6. II. Biased Intergroup Filters: Ethnocentrism and Stereotypes Developmental Model of Intercultural Sensitivity (DMIS) Developed by Janet Bennett & Milton Bennett A Popular Intercultural Training Model: • Three states of ethnocentrism • Three states in development of ethnorelativism

  7. II. Biased Intergroup Filters: Ethnocentrism and Stereotypes Developmental Model of Intercultural Sensitivity

  8. II. Biased Intergroup Filters: Ethnocentrism and Stereotypes Stereotype content model (SCM): Formed along two dimensions: • Perception of warmth dimension • Perception of competence dimension

  9. II. Biased Intergroup Filters: Ethnocentrism and Stereotypes A Two-Dimensional Stereotype Content Model

  10. II. Biased Intergroup Filters: Ethnocentrism and Stereotypes Stereotyping is inevitable; key is to distinguish between inflexible and flexible stereotyping. • Inflexible stereotyping: holds onto negative stereotypes by operating on automatic pilot. • Flexible stereotyping: “mindfully minding our mind.”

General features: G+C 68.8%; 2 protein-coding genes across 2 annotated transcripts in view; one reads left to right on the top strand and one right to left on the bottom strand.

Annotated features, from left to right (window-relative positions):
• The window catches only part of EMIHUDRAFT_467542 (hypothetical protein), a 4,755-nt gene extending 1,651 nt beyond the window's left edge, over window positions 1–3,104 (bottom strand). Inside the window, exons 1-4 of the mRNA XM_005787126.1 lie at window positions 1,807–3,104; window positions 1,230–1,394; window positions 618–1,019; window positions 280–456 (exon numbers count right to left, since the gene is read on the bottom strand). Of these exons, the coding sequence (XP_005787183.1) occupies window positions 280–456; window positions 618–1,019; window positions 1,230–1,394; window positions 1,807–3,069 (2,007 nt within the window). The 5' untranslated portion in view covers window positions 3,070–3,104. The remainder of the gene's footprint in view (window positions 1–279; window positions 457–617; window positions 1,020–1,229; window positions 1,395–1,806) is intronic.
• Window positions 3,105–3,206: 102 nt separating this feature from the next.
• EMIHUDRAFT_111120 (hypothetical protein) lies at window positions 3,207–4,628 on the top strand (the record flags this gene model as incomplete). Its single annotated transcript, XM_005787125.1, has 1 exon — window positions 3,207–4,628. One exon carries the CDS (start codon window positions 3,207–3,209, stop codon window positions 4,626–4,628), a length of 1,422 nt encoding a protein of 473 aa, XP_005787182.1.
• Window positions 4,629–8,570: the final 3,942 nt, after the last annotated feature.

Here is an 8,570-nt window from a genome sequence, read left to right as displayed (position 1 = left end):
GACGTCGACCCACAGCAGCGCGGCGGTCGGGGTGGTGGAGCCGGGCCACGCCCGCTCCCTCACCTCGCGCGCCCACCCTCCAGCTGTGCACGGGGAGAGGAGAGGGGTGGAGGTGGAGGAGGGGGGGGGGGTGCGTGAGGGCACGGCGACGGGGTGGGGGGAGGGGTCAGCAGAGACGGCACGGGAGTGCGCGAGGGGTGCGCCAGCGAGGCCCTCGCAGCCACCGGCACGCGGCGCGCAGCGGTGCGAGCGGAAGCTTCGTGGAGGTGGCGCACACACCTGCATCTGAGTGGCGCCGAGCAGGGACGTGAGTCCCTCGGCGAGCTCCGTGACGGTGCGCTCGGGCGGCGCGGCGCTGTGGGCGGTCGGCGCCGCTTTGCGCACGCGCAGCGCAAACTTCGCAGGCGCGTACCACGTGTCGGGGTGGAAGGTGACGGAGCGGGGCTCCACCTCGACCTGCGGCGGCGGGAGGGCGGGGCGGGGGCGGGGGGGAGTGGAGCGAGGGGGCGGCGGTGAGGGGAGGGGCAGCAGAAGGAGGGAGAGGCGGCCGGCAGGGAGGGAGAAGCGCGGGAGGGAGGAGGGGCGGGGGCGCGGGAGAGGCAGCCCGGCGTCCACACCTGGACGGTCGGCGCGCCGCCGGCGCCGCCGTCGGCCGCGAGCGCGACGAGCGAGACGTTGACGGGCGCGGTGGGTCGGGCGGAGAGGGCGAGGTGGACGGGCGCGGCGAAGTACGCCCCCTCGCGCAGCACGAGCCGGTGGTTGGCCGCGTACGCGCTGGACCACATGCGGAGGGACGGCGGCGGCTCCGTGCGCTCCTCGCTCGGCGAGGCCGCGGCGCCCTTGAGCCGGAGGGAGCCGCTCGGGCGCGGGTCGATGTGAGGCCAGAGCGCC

11. II. Biased Intergroup Filters: Ethnocentrism and Stereotypes Table 8.1 Automatic pilot reaction Rigid categories Premature closure Polarized evaluations Information distortion Unwilling to change categories Mindful of categorization Open-ended categories First best-guesses Loose interpretations Information openness Willingness to change categories Inflexible Stereotyping Flexible Stereotyping

  12. II. Biased Intergroup Filters: Ethnocentrism and Stereotypes Click here to view UCLA student Alexandra Wallace’s rant on Asian students in the library • What are your interpretations? • Apology accepted? Forgive & forget? Forgive but not forget? Click here to view Jimmy Wong’s reaction to Alexandra Wallace • What did you think of Wong’s response to Alex?